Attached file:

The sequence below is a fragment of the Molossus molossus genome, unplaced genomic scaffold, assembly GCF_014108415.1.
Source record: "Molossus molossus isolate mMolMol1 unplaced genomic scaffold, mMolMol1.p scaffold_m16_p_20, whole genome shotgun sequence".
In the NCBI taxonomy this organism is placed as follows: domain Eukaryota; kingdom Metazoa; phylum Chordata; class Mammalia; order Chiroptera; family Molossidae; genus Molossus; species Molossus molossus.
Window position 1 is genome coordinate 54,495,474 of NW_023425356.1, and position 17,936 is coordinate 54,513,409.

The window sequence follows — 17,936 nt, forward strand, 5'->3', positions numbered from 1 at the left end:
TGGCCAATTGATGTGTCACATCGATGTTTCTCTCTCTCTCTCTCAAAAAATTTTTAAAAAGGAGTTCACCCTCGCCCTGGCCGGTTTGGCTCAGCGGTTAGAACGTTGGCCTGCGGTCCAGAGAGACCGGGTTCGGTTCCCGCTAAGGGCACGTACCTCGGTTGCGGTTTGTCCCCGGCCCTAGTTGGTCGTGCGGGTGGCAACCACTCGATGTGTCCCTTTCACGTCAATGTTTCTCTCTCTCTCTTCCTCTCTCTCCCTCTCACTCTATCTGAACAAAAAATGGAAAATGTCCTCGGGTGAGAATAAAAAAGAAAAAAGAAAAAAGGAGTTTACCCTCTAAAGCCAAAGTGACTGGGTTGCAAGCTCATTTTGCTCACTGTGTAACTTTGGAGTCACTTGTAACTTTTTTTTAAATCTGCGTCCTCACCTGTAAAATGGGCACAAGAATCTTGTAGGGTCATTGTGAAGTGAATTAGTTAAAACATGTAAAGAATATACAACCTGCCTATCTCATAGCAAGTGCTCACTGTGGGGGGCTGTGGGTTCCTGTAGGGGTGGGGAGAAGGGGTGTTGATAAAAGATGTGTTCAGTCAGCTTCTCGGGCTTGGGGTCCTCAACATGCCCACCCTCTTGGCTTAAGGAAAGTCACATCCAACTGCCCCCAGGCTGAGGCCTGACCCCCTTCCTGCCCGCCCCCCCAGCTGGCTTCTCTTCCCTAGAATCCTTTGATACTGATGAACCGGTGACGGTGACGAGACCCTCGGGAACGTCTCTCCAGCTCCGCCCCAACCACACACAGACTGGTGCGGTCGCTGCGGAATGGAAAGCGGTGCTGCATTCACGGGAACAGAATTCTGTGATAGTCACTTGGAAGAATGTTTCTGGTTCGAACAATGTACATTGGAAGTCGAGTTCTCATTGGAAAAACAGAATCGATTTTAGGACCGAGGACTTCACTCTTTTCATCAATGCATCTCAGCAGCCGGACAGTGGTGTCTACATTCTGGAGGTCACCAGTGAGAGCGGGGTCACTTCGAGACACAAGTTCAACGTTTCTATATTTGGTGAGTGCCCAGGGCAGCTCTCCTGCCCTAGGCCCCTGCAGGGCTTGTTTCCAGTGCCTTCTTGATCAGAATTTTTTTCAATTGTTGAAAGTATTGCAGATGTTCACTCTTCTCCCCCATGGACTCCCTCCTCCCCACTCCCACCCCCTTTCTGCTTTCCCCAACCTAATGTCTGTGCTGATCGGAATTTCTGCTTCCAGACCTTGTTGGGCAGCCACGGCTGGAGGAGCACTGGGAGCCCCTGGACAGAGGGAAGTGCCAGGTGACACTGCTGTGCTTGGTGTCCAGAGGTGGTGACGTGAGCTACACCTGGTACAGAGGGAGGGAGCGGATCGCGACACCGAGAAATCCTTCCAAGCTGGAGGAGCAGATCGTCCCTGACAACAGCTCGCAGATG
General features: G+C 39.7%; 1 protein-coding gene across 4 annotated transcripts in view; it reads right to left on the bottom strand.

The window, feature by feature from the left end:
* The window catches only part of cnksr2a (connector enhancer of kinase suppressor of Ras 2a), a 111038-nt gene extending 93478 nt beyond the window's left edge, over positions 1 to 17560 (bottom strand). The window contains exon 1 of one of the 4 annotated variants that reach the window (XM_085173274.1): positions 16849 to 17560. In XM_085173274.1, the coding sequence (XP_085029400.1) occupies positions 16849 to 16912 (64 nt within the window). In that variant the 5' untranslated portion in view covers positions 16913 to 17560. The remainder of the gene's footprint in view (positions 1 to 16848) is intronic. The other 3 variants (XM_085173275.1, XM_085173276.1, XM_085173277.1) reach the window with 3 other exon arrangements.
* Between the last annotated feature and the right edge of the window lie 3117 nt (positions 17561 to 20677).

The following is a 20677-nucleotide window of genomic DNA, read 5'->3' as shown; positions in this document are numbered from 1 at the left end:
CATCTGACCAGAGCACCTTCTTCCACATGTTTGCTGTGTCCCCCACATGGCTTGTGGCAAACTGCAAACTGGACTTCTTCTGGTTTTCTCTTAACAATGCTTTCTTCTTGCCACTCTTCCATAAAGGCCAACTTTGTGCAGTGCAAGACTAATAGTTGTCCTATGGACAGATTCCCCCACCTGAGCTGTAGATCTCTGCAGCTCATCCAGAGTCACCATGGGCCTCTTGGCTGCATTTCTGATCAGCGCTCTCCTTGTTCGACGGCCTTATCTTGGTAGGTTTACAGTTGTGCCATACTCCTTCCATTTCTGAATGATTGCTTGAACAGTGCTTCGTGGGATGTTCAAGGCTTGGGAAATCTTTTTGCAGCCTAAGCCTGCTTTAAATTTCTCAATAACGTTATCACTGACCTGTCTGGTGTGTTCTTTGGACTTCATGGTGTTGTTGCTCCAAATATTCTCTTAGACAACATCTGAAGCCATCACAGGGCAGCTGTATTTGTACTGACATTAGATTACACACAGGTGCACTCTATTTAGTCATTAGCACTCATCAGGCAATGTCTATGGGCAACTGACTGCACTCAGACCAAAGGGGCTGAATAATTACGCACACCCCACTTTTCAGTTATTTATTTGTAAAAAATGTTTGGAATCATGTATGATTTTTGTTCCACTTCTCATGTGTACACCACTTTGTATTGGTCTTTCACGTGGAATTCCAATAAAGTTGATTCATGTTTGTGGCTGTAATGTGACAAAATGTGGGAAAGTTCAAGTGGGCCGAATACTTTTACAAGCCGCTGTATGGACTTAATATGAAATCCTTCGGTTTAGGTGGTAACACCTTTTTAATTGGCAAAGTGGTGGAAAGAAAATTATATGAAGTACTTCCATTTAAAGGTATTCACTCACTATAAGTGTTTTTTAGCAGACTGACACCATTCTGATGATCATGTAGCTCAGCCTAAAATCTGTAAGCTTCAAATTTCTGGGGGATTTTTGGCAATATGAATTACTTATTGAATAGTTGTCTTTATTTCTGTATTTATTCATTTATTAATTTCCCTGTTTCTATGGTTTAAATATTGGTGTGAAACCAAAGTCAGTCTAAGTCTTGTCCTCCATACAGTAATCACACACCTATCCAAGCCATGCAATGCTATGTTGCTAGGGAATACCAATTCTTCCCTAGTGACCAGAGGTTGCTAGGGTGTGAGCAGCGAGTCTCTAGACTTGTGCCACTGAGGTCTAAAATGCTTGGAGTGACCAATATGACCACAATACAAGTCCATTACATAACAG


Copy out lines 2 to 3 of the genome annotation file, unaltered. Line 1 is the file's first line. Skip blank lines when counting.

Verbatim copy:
Source record: "Molossus molossus isolate mMolMol1 unplaced genomic scaffold, mMolMol1.p scaffold_m16_p_20, whole genome shotgun sequence".
In the NCBI taxonomy this organism is placed as follows: domain Eukaryota; kingdom Metazoa; phylum Chordata; class Mammalia; order Chiroptera; family Molossidae; genus Molossus; species Molossus molossus.